A study by Orange Cyberdefense, Europe’s largest managed security service provider, today reveals that there has been a 13% increase in cyber attacks against businesses in the past 12 months, with an increase ransomware incidents and, for the first time, a noticeable wave of attacks on mobile devices.
Security Navigator 2022 provides detailed analysis of more than 50 billion security events analyzed daily over the past year (October 2020 to October 2021) by the 18 Security Operation Centers (SOC) and 14 CyberSOCs of Orange Cyberdefense worldwide.
Monitoring showed that of the 94,806 incidents reported as potential threats, the analyst survey confirmed that 34,156 (36%) were legitimate security incidents, an increase of 13% from the previous year. . More than a third (38%) of all confirmed security incidents have been classified as malware, including ransomware, an 18% increase from 2020.
The report found that nearly two-thirds (64%) of security alerts handled by Orange Cyberdefense analysts turned out to be ânoiseâ and did not pose a real threat, a 5% increase from the previous year. The results suggest that many organizations, especially small and medium-sized businesses, will need more resources to filter this massive amount of data for potential threats. The risk is that these businesses will become increasingly vulnerable to attacks as the level and volume of activity continues to increase.
The Security Navigator also reports that mobile operating systems like iOS and Android in a commercial setting are an increasingly popular target for exploits. Many activities appear to be related to trading companies engaged by law enforcement and intelligence agencies. However, the vulnerabilities and exploits developed are unlikely to stay in this area, but have also found their way into the past and will likely end up in the criminal ecosystem in the future (think of the WannaCry attack of 2017).
Orange Cyberdefense predicts that attacks targeting mobile devices should continue on this upward trajectory. This is a development to which security professionals will need to pay more attention. Mobile platforms are central in modern access protection concepts, namely multi-factor authentication (MFA), which is commonly used in corporate environments to protect access to the cloud, for example.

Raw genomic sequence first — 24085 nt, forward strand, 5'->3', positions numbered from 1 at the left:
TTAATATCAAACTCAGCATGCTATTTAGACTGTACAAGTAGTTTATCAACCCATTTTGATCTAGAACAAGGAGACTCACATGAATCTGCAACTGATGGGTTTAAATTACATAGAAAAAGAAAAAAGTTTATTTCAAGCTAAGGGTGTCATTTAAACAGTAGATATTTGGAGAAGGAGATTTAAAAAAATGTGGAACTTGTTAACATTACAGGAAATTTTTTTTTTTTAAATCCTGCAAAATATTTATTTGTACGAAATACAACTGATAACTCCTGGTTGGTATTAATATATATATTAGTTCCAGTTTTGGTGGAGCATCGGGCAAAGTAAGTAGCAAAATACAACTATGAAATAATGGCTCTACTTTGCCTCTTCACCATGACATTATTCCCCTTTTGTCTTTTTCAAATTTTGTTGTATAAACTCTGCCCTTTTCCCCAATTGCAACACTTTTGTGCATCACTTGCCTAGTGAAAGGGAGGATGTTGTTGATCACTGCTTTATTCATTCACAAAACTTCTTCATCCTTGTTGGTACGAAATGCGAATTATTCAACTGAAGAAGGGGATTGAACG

Another key finding from the new Security Navigator is that malware, including ransomware, was the most common type of threat reported during the analysis period, with 38% of all confirmed security incidents classified. as malware – an increase of 18% from 2020. Some of the major malware trends are:
- A decrease in confirmed downloader activity (malware that downloads and runs other malware on affected systems) in November and December 2020 after law enforcement clears the Trickbot botnet, and in January and February 2021, just after the elimination of Emotet;
- An inverse correlation between the severity of Covid-19 blocks and the activity volumes of downloaders and ransomware: the more severe the blocks, the less this activity, contrary to the dominant narrative that attacks increase when users are working at residence ;
- Large businesses see more than double (43%) the number of confirmed malware incidents than midsize businesses.
Hugues Foulon, CEO of Orange Cyberdefense said: âAttacks like Solorigate show that even trusted software from trusted vendors can turn into a Trojan horse for cunning attackers. Technology alone cannot be the solution to this problem. As our data shows, we have seen a 13% increase in the number of incidents in just one year, and these incidents continue to increase year on year. A lot of the tech-related security alerts our analysts deal with are just noise, but it puts a strain on already strained IT and security teams. Indeed, not all businesses have the means or the resources to employ Managed Security Service Providers to help them sift through the ânoiseâ and find actionable security âsignalsâ. We therefore believe that security technologies can and should do better.
Security Navigator 2022 includes:
- 100% first-hand information from 18 global SOCs and 14 CyberSOCs of Orange Cyberdefense, CERT, epidemiology labs, penetration testers, researchers, etc.
- 18 pages of CyberSOC statistics
- 12 pages of World Watch / CERT observations
- Pentest and CSIRT Stories: Including a Potentially State-Supported Hack Case and Red Team Exercise
- Security Digs Deeper into Ransomware Criminology and Analyzes Over 3000 Leak Threats Among 67 Distinct Actors Involved in Cyber ââExtortion
- Safety Predictions: Moving to “Happy Investments” by Approaching Three Key Safety Areas in Different Ways